As Florence changed course and battered other portions of North Carolina, many here thought that we’d escaped its power. In the meantime, torrential rain flooded inland rivers that would eventually feed into the sounds along the coast.
For the three weeks after Florence, I noticed a salinity drop and a higher tide level in Pamlico Sound behind my house. In fact it was 2 feet higher than normal, and stayed that way as Hurricane Michael steamed into the gulf coast of Florida.
When Michael’s path steered more to the west with winds of about 50, our prospects were looking better, although I recalled other storms taking a similar course, pushing the sound waters eastward. I expected tide so prepared for some rise. By eight o’clock on the night of the 11th the wind began shifting southwest and picking up. My barometer read 990 millibars and then the water began coming in. It rose until after midnight, and was 3 feet deep in the yard. Then as fast as it came up, it receded by early morning.
My house has another water line notch on it.
By sunup most of the water had drained off, but Route 12 still had issues with standing water.
Driving through it is hazardous to your vehicle’s health.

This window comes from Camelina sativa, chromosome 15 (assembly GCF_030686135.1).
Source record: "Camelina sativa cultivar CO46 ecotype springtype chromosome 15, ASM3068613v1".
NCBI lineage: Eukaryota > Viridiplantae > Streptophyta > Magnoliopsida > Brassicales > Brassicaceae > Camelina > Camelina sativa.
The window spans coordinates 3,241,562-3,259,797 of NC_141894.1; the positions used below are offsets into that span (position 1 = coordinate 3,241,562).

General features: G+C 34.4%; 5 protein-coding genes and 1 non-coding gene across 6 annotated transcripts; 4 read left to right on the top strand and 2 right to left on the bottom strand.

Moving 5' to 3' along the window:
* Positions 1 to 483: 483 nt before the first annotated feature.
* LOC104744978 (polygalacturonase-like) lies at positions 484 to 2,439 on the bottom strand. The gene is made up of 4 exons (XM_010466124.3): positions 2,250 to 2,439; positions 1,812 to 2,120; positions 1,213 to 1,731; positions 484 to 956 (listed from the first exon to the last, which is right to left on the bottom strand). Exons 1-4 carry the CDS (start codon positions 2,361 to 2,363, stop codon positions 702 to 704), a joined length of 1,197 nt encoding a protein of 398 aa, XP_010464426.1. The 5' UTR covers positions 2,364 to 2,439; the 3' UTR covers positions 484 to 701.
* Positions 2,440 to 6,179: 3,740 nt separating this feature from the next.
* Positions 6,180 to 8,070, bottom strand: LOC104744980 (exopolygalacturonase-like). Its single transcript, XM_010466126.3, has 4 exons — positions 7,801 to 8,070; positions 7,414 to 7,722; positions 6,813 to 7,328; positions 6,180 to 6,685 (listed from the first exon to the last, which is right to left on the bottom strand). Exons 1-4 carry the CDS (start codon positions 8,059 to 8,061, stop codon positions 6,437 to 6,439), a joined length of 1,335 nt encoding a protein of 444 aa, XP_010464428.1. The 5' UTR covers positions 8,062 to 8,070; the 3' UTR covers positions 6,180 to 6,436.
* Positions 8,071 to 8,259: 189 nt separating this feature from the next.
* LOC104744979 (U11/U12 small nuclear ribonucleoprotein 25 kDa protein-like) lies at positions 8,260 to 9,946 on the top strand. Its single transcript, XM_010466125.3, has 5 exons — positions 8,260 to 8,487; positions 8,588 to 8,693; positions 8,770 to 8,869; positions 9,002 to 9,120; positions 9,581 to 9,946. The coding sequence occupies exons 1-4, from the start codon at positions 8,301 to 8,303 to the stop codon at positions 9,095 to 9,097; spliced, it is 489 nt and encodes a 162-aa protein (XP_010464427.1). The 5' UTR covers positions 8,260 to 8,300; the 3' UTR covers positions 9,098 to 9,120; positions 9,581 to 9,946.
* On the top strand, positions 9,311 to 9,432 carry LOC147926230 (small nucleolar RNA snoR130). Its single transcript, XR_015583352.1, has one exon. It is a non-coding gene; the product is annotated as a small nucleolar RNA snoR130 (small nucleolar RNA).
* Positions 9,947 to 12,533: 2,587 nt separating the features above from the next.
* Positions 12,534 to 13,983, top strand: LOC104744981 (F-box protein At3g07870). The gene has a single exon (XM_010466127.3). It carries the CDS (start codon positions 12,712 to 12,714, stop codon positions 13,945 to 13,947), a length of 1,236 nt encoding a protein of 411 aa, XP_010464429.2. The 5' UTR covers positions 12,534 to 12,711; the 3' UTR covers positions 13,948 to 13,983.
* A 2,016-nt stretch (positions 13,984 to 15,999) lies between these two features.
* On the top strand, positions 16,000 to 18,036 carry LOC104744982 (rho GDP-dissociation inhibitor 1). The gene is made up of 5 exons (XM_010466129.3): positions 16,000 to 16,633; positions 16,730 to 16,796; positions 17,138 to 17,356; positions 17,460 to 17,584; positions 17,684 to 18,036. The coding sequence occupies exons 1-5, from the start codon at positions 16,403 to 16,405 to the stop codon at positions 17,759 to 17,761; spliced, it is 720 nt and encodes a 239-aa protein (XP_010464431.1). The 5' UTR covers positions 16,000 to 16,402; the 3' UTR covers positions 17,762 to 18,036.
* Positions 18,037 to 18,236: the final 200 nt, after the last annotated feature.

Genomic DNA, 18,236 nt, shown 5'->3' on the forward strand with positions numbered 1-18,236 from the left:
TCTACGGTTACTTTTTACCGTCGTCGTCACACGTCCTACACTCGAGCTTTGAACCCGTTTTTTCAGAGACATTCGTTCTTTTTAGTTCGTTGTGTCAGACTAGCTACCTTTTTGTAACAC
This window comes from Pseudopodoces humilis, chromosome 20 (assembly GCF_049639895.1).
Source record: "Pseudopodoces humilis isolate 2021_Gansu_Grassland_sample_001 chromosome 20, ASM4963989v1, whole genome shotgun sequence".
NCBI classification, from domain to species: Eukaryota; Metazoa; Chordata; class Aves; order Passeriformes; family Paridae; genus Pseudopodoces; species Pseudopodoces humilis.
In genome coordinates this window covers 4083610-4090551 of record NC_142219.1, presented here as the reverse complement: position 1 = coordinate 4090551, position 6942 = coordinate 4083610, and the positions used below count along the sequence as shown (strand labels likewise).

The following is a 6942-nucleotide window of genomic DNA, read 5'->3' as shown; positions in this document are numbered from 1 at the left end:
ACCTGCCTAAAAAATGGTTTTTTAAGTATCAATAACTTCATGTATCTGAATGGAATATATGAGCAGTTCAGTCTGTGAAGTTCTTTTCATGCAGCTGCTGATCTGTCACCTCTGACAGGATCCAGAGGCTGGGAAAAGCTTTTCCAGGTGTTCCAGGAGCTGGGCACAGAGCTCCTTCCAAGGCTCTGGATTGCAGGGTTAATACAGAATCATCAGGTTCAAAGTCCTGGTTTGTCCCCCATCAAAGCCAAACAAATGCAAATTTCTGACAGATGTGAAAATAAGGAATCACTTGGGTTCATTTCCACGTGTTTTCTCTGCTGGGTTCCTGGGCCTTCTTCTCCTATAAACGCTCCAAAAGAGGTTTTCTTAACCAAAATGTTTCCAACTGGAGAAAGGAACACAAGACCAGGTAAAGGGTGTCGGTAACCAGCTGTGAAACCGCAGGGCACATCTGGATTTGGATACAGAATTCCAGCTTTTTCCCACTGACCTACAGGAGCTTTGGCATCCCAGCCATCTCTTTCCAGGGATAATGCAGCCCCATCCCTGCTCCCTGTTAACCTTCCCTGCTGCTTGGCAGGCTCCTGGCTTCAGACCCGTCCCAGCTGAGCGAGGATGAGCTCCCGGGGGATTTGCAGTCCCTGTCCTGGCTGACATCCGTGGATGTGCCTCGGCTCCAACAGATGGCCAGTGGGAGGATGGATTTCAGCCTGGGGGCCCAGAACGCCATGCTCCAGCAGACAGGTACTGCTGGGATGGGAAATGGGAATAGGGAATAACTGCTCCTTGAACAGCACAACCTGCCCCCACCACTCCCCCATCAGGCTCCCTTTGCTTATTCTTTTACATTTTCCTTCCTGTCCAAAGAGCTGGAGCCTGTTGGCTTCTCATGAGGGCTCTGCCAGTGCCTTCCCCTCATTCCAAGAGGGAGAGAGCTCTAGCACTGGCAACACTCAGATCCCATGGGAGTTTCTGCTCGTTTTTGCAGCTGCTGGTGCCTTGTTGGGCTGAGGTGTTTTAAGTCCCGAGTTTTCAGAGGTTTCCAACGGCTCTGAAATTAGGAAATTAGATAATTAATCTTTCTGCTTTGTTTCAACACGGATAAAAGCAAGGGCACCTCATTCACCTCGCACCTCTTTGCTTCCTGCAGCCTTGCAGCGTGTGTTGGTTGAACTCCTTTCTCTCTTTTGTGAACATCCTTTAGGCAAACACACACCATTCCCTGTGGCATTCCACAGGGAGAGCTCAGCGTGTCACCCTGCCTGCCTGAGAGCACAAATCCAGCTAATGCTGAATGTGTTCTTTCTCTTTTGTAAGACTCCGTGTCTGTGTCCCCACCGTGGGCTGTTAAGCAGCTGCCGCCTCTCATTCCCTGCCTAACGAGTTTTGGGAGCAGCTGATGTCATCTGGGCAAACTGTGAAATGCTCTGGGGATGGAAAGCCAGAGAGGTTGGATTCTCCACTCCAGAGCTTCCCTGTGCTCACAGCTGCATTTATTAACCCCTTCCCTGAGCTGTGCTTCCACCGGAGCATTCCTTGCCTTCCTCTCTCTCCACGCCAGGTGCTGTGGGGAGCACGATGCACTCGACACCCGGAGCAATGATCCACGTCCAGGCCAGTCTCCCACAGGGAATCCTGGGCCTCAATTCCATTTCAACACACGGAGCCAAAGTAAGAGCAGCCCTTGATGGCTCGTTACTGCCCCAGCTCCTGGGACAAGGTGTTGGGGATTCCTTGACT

Driving through the tide is even worse when you navigate on the deeper side of the road at a higher rate of speed. That was a nice new truck!
The stories of stranded and flooded vehicles were numerous. To compound matters there was no evacuation order. The campgrounds were a mess. Flotsam and jetsam were everywhere within the water’s reach.
Cisterns next to my house have waterlines to show the flood depth. Being filled with fresh water, they tend to float as the more dense seawater gets deeper. The tank on the right was only three quarters full and came up a foot off the ground.
By my count, this was the 4th highest tide that I’ve seen here in 45 years. It was 32 inches below Irene, our highest with a ten foot storm surge. Right in between at 16 inches below Irene, there’s Arthur 2014 and the March storm of 93.
I’m always amazed at the resiliency of the salt marsh, particularly after a flood.
A rack line of debris shows forces at work. In six months it will be completely decomposed with tall thriving marsh grasses in its place.
The wetland looks healthier for it and flourishes come drought or high water. This section is composed of mostly black needle rush, sometimes called juncus grass. In adverse conditions it provides great shoreline protection for my property. It’s also a desirable habitat for clapper rails and seaside sparrows.
About the size of a dime, the marsh aster is still beautiful after being inundated with wind, waves and sea water.